Pointers for Combating Work-from-Home Burnout

woman holding her head due to stress

Pointers for Combating Work-from-Home Burnout

According to a 2017 study by the Harvard Business School, about 125 to 190 billion U.S. dollars are spent per year to address the physical and psychological effects of burnout. It goes to show just how rampant this problem goes. This public health crisis continues even during the COVID-19 pandemic. A survey found that 69% of employees experience burnout symptoms even while telecommuting.

Burnout happens when we fail to address prolonged and excessive stress. Some signs and symptoms include:

  • Physical symptoms like chest pain, heart palpitations, muscle pain, headaches, tummy aches, intestinal issues, and other bodily aches
  • Chronic fatigue
  • Insomnia
  • Lack of focus
  • Depression
  • Detachment and numbness
  • Feelings of hopelessness
  • Increased irritability
  • Poor work performance

man holding the bridge of his nose showing frustration

It seems like burnout is the ultimate consequence of having a poor work-life balance. If you want to perform optimally in your professional life while still having a joyous personal life, you need to prevent burnout. Being proactive about your health is half the battle. Here are some tips to help counter burnout and its effects.

Don’t neglect your social life, even in a pandemic.

Mental Health America reports that participants over two decades found that a person’s level of joy was related to the happiness of their social networks. On the flip side, those who had a lower level of social interaction were more susceptible to dependence on cigarettes and alcohol and were twice as likely to become obese.

If you want to preserve your happiness, stay connected with your loved ones. Staying connected with our friends and family may be more of a challenge depending on your state’s stay-at-home orders, but you can make use of apps such as Zoom and Google Meet. Don’t let the lockdowns get in the way of your relationships; your health depends on it.

Spend time with your family as well—schedule a fun game night every Friday, or set up a cozy campsite in the backyard and watch movies together. There are so many things you can do together to foster stronger bonds and genuine connections.

Get into hobbies that both stimulate and soothe you.

Engaging in activities that have nothing to do with work can help you turn your “work brain” off when it’s time for rest and leisure. Some therapeutic hobbies that can help take your mind off stressful work things include:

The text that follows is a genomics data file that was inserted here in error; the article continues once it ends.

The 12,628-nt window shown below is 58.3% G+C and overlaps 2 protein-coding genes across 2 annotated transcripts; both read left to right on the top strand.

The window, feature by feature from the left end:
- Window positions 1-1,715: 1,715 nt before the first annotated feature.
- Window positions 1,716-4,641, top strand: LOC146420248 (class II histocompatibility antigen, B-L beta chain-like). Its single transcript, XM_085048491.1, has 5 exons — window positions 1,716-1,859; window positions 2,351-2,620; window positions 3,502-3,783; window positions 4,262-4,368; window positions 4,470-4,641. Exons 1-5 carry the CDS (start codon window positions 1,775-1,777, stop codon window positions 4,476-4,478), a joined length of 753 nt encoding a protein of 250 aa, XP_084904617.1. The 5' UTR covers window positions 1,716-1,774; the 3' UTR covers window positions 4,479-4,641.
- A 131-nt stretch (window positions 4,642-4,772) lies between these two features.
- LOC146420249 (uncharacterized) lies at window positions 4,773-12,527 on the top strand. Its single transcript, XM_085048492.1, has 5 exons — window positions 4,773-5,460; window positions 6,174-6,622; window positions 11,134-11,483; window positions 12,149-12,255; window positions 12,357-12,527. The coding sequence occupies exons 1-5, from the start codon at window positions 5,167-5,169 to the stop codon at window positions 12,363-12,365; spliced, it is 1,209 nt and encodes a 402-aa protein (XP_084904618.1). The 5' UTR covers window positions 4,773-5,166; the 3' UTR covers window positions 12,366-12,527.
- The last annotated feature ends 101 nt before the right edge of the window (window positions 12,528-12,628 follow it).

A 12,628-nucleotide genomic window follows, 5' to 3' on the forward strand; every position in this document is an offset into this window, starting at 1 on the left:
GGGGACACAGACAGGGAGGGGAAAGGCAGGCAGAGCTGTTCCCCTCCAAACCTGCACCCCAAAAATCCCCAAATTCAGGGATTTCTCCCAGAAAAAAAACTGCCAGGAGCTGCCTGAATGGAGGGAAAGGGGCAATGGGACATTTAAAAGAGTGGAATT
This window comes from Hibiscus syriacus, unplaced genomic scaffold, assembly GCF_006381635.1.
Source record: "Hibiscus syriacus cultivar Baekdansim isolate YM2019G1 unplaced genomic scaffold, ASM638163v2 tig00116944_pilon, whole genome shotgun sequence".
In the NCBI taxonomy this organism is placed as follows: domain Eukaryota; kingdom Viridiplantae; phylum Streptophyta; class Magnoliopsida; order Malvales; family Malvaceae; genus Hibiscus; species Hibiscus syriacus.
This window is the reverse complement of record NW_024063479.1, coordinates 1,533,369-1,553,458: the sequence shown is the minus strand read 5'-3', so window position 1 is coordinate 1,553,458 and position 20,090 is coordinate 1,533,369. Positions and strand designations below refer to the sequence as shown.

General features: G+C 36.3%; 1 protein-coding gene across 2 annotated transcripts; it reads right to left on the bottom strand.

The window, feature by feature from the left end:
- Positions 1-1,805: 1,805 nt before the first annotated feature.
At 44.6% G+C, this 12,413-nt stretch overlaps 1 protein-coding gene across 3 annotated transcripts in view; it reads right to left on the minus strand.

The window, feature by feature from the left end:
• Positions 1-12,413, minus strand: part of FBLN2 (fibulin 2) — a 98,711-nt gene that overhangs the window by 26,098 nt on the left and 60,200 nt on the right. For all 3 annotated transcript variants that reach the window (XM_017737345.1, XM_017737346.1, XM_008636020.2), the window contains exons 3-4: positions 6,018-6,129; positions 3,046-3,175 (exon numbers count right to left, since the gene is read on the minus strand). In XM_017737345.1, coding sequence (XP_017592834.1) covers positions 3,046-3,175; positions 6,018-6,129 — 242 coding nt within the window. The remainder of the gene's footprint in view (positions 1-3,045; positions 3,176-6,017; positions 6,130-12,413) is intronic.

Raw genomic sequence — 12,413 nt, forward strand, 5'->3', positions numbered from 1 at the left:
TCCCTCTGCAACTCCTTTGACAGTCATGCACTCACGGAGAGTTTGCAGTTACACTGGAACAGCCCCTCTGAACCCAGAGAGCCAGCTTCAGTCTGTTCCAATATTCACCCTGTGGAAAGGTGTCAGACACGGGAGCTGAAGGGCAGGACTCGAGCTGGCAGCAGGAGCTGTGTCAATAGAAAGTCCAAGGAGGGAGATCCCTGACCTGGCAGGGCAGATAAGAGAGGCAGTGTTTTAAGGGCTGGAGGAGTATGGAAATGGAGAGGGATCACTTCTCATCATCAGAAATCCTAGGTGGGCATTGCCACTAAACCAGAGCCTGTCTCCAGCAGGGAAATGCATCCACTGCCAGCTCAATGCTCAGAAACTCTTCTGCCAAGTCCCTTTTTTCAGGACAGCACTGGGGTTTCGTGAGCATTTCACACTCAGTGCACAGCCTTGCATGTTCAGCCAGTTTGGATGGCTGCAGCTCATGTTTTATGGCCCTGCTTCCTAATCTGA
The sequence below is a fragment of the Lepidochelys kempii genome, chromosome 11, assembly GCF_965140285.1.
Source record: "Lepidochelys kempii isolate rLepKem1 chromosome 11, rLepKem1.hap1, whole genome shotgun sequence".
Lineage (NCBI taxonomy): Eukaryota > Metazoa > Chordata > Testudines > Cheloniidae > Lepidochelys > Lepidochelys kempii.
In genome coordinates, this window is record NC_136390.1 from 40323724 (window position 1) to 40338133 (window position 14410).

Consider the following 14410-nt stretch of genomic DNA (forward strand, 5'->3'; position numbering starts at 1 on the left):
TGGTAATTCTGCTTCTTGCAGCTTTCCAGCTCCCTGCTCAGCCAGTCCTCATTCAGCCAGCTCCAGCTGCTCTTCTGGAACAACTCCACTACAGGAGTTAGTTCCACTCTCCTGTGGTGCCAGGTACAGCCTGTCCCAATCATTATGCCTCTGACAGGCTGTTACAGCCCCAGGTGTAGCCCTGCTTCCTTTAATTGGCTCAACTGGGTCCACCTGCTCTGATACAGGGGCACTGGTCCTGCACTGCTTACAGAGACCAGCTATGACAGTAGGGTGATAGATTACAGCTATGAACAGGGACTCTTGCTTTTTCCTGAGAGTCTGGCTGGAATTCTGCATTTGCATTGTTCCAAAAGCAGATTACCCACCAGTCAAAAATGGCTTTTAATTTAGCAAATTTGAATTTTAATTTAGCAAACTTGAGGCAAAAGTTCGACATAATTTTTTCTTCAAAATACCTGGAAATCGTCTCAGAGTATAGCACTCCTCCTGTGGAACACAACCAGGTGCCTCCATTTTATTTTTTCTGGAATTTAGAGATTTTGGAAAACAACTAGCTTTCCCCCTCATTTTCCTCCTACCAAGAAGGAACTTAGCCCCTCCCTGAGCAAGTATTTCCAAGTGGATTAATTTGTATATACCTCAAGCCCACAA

• Creative pastimes that require you to work with your hands, like pottery, origami, or woodcarving
  • Going on nature walks and taking beautiful photos
  • Musical hobbies like taking beginner piano classes or learning how to sing
  • Gardening or taking care of houseplants
  • Writing down your innermost thoughts and feelings

Make health and fitness a priority.

Our minds and bodies are intrinsically connected—they affect each other significantly. If you find that stress is not going away, make space for exercise in your daily routine, even if it’s just for 15 minutes per day. Even a simple stretching routine can energize and prepare you for a long workday.

It’s tempting to default to binge eating when we’re stressed, but you need to give your body some love by feeding it with nutritious foods. Go for a healthy smoothie instead of ice cream. Reach for some celery sticks or carrots if you’re craving chips. Drink plenty of water throughout the day. Building simple everyday habits can go a long way in contributing to your overall wellness.

Stick to a morning ritual.

Being able to stick to your commitments can help improve your self-esteem. A healthy morning ritual may involve these elements:

  • Waking up when your alarm goes off
  • Working out
  • Having a hearty but healthy breakfast
  • Taking a shower
  • Meditating, reflecting, or practicing your spirituality

Doing all of these things in the morning may seem daunting, but all these activities can contribute to your mental and physical well-being and can help you start your day right.

Set boundaries at work.

We burn out because we don’t know how to set boundaries. If you’re being asked to give so much more than what you signed up for, don’t hesitate to draw a line and remind them of your job descriptions and duties. Setting boundaries may look like:

  • Learning to say no
  • Taking proper breaks
  • Knowing when to stop
  • Banning work calls or messages after office hours
  • Communicating your values and priorities clearly and politely

Remind Yourself of What Matters.

When you find yourself on the verge of burning out, remind yourself of what matters in life. We work to live; we don’t live to work. Remind yourself that you are more than just your job, your accomplishments, or the money you make. Protect your ability to work by taking care of your mind and body.

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